Cook Islands: Country and Foreign Investment
The Cook Islands are a self-governing parliamentary democracy in a loose constitutional association with New Zealand. The Queen is Head of State and New Zealand has a High Commissioner. There is a Prime Minister and a cabinet appointed from among elected members of parliament. The population of 10,777, ethnically similar to New Zealand Maoris, occupies widely scattered islands in the South Pacific half way between New Zealand and Hawaii. The time zone is 10 hours behind GMT. The capital, Avarua, on Raratonga Island, has direct flights to Los Angeles, Hawaii, New Zealand etc. The climate is tropical and there are typhoons in summer.
The economy is import dependent and loose fiscal policies led to 'bankruptcy' in 1996. Some recovery has followed Government cut-backs and assistance from New Zealand. Exports include copra, pearls and fruit. The tourist industry is vital, and the offshore sector is the second biggest source of government revenue. The currency is the New Zealand dollar. There are no exchange controls. Unemployment and inflation are low. There are significant investment incentives available to foreign-owned businesses. The law is based on English common law.
Local taxation consists of a 20% corporation tax, and personal income tax at rates up to 30%. There is VAT of 12.5% and there is Stamp Duty. Withholding tax on payments to non-residents is 15% and from September 1, 2011, a final withholding tax of 15% applies to interest payments. The Cook Islands have no double taxation treaties, but 16 Tax and Information Exchange Agreement have been signed since 2009.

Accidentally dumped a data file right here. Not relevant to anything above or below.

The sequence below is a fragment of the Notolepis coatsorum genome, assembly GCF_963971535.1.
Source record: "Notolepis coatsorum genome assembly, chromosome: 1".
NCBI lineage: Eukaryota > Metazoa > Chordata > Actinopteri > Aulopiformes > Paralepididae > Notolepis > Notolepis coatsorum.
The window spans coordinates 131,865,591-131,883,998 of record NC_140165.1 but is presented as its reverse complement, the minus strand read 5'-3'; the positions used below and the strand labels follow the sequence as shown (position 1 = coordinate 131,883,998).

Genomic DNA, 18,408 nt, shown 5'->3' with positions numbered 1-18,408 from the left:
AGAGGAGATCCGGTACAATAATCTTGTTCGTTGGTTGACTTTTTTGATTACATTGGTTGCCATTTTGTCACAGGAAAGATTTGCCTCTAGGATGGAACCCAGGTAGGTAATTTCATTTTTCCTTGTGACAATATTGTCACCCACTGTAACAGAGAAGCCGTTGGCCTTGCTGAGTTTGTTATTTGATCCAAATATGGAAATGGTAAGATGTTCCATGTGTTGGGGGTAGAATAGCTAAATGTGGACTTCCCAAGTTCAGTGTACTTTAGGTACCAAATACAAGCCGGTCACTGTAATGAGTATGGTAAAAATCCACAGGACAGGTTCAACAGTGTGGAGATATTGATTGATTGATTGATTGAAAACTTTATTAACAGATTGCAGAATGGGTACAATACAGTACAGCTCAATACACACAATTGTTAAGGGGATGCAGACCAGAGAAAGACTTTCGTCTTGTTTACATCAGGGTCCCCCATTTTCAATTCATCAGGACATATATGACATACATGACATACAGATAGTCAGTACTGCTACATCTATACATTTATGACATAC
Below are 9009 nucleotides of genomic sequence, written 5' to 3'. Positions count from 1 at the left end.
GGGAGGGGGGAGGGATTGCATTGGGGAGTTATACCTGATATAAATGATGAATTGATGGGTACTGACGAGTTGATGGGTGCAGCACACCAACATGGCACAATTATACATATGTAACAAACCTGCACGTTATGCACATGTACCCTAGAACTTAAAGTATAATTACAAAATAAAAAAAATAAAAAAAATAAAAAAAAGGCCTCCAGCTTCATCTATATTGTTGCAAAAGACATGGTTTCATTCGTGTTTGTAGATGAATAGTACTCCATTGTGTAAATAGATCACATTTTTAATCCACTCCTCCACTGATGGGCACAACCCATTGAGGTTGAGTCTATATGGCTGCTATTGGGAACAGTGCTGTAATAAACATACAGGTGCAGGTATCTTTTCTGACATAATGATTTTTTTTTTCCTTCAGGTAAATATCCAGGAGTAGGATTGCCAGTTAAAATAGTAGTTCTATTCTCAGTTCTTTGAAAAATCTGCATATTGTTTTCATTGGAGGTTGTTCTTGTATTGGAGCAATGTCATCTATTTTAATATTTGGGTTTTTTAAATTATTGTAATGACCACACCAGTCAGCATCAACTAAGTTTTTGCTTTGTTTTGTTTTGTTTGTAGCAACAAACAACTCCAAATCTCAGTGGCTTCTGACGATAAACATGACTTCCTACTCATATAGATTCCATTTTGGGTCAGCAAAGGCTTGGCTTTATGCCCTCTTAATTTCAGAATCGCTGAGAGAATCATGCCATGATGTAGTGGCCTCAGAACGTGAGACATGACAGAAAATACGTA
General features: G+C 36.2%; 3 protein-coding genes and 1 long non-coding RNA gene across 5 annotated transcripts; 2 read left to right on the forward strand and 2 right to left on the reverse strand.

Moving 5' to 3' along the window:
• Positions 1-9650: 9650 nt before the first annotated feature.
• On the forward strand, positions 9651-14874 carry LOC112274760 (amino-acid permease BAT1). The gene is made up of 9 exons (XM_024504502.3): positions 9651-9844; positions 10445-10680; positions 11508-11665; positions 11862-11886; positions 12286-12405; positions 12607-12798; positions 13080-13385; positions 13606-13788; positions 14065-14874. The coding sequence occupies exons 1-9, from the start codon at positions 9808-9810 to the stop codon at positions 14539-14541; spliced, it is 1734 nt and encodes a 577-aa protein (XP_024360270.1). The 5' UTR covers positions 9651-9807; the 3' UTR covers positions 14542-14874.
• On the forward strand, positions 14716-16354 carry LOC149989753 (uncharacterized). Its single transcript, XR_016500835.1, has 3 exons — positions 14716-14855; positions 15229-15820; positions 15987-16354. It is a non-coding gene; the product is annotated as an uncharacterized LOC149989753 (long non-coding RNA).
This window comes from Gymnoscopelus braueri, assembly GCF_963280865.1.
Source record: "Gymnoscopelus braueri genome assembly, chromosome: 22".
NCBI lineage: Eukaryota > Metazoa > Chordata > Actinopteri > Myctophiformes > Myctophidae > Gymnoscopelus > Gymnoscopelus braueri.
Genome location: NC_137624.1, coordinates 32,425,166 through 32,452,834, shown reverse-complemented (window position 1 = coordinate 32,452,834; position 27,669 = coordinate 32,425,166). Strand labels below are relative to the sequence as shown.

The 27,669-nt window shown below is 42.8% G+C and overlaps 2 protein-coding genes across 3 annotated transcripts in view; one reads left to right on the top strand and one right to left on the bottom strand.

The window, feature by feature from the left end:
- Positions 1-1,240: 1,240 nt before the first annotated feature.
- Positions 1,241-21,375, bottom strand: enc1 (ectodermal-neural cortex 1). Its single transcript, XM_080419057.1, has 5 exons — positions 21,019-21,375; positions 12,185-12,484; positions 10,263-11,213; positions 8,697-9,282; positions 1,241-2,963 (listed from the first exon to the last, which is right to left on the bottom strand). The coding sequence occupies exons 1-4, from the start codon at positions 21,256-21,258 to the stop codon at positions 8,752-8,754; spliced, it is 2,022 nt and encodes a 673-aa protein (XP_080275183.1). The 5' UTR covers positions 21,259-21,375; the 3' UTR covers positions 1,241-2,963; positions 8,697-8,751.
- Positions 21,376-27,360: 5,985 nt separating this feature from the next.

The offshore sector began quite early in 1981 and there are special regimes for banks, captives and trust management, which is the biggest offshore sector. Offshore companies and trusts do not pay any taxes except for Stamp Duty. Confidentiality is tight, except in cases of criminal activity, which does not include fiscal crime.
In June 2000, the Cook Islands was blacklisted by the FATF as a non-cooperative and harmful tax haven.
In September 2000 the Cook Islands parliament passed the Money Laundering Prevention Act, which provides for the setting up of a Money Laundering Authority, to consist of the government's financial secretary, the commissioner for offshore financial services and the commissioner of police.
In 2003 a series of nine new measures were introduced in the Cook Islands Parliament over the regulation of domestic and offshore financial industries after the cabinet approved the work of an Anti-Money Laundering/Counter Financing Terrorism Committee. The measures include a Financial Transactions Reporting Act, which require all banks to report local and international money transfers to a central financial intelligence unit.
The Cook Islands were removed from the FATF 's list of NCCTs in February 2005. The FATF said that a recent visit had confirmed that the jurisdiction was effectively implementing anti-money laundering (AML) measures.
The Cook Islands was 'white listed' by the OECD in September 2010 as a jurisdiction which had "substantially implemented" the internationally agreed tax standard.